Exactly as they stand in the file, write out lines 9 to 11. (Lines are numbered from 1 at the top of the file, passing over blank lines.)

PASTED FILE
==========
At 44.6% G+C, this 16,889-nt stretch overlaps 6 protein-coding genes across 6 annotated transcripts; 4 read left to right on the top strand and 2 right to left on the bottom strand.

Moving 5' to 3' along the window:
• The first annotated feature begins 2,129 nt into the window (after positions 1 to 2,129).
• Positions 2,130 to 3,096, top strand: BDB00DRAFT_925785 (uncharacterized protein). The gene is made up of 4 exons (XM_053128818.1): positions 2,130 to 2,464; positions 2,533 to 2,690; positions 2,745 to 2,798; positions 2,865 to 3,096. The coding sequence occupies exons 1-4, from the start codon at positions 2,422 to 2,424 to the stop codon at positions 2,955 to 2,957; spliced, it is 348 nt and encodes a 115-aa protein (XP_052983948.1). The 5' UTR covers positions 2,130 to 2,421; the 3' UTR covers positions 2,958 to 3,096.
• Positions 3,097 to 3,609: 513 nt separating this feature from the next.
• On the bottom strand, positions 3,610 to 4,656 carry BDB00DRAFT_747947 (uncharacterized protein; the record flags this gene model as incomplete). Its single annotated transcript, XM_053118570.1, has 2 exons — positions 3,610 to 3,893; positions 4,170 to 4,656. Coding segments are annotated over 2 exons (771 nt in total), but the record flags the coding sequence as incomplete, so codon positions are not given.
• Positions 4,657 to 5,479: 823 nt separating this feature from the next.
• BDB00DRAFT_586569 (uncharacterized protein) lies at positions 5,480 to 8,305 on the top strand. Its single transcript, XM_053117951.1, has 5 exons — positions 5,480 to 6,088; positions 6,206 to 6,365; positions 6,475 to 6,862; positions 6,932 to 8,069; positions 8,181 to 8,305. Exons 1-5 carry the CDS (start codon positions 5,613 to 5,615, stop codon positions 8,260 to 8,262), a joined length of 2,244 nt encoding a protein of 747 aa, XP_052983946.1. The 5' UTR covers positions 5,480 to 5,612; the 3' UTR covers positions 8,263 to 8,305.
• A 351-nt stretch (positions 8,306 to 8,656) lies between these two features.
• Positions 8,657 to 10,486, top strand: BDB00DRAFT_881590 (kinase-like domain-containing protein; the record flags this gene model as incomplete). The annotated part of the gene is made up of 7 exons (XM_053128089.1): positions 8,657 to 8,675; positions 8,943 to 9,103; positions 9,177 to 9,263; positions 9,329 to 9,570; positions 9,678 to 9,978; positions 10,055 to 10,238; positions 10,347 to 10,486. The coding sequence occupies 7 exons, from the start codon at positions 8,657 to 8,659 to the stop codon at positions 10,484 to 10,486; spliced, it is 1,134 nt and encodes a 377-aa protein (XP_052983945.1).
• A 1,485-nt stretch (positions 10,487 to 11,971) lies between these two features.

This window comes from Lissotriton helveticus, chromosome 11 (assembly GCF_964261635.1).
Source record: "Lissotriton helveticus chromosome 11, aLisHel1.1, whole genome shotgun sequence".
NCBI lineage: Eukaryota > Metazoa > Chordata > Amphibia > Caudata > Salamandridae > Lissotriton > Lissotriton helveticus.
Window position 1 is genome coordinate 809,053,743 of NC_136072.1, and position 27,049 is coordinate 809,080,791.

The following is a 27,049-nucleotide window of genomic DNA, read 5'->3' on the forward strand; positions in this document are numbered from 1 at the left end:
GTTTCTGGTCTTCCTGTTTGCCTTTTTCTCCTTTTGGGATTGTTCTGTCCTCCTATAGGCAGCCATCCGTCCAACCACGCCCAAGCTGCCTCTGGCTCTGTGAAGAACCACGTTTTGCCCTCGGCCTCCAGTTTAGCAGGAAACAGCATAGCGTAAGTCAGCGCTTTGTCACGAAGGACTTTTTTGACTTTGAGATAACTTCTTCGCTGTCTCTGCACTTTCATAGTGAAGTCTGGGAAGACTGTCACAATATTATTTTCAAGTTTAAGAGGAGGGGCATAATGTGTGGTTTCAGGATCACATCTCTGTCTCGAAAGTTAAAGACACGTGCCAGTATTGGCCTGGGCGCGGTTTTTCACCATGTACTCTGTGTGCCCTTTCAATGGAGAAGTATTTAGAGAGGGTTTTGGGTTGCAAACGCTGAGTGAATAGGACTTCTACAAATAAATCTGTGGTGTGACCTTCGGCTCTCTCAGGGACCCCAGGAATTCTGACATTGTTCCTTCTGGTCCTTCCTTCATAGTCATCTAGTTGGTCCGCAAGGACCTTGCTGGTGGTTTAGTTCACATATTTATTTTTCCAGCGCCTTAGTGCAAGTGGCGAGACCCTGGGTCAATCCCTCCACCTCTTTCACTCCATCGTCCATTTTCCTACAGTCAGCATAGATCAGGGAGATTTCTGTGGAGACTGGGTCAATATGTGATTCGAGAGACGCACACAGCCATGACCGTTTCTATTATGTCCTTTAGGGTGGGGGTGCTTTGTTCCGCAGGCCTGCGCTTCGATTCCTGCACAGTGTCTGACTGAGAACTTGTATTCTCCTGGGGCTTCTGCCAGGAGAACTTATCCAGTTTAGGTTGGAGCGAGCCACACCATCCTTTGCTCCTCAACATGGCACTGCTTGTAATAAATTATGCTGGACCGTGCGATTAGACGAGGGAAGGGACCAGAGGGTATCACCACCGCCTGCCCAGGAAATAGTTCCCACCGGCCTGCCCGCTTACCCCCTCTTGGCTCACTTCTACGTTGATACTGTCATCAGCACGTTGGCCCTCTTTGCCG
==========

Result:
• A 351-nt stretch (positions 8,306 to 8,656) lies between these two features.
• Positions 8,657 to 10,486, top strand: BDB00DRAFT_881590 (kinase-like domain-containing protein; the record flags this gene model as incomplete). The annotated part of the gene is made up of 7 exons (XM_053128089.1): positions 8,657 to 8,675; positions 8,943 to 9,103; positions 9,177 to 9,263; positions 9,329 to 9,570; positions 9,678 to 9,978; positions 10,055 to 10,238; positions 10,347 to 10,486. The coding sequence occupies 7 exons, from the start codon at positions 8,657 to 8,659 to the stop codon at positions 10,484 to 10,486; spliced, it is 1,134 nt and encodes a 377-aa protein (XP_052983945.1).
• A 1,485-nt stretch (positions 10,487 to 11,971) lies between these two features.